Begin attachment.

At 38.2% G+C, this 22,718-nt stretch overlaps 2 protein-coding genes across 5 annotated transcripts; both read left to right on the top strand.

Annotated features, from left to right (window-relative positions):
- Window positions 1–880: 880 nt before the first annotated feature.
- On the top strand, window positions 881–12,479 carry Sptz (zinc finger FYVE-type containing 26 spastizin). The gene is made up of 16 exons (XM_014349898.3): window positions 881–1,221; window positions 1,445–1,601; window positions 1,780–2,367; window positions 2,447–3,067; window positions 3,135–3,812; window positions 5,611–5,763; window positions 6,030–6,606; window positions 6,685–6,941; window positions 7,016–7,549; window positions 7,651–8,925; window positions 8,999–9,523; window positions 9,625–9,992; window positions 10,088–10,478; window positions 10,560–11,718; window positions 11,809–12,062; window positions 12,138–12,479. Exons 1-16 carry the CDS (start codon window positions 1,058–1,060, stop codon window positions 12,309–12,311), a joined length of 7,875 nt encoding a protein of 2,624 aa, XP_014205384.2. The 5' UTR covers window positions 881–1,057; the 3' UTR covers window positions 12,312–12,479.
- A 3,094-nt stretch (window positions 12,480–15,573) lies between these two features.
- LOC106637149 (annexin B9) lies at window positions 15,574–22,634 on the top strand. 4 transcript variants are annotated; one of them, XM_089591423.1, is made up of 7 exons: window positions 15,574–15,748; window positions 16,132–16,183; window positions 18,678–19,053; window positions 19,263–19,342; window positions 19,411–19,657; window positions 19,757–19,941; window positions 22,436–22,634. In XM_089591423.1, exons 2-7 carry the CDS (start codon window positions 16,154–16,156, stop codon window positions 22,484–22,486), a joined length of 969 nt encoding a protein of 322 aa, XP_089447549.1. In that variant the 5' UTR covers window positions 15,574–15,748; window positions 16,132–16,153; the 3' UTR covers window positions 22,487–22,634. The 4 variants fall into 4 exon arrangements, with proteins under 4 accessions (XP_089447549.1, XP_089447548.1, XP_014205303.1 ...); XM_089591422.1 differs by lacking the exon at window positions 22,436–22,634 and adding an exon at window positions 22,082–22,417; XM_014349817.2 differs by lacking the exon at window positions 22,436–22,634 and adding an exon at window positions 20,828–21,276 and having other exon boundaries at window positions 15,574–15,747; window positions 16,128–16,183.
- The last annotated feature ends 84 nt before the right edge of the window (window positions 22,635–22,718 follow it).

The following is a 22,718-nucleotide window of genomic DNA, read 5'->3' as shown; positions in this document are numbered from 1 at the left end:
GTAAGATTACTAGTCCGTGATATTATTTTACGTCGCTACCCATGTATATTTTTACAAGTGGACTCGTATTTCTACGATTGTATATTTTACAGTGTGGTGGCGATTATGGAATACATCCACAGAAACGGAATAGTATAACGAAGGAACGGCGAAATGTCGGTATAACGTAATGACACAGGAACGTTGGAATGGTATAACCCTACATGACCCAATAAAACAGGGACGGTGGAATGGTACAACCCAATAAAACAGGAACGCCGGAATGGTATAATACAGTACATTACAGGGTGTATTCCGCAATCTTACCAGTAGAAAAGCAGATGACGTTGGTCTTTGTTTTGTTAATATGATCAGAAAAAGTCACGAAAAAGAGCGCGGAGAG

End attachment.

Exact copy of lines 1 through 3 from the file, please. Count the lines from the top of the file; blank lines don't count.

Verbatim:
At 38.2% G+C, this 22,718-nt stretch overlaps 2 protein-coding genes across 5 annotated transcripts; both read left to right on the top strand.

Annotated features, from left to right (window-relative positions):
- Window positions 1–880: 880 nt before the first annotated feature.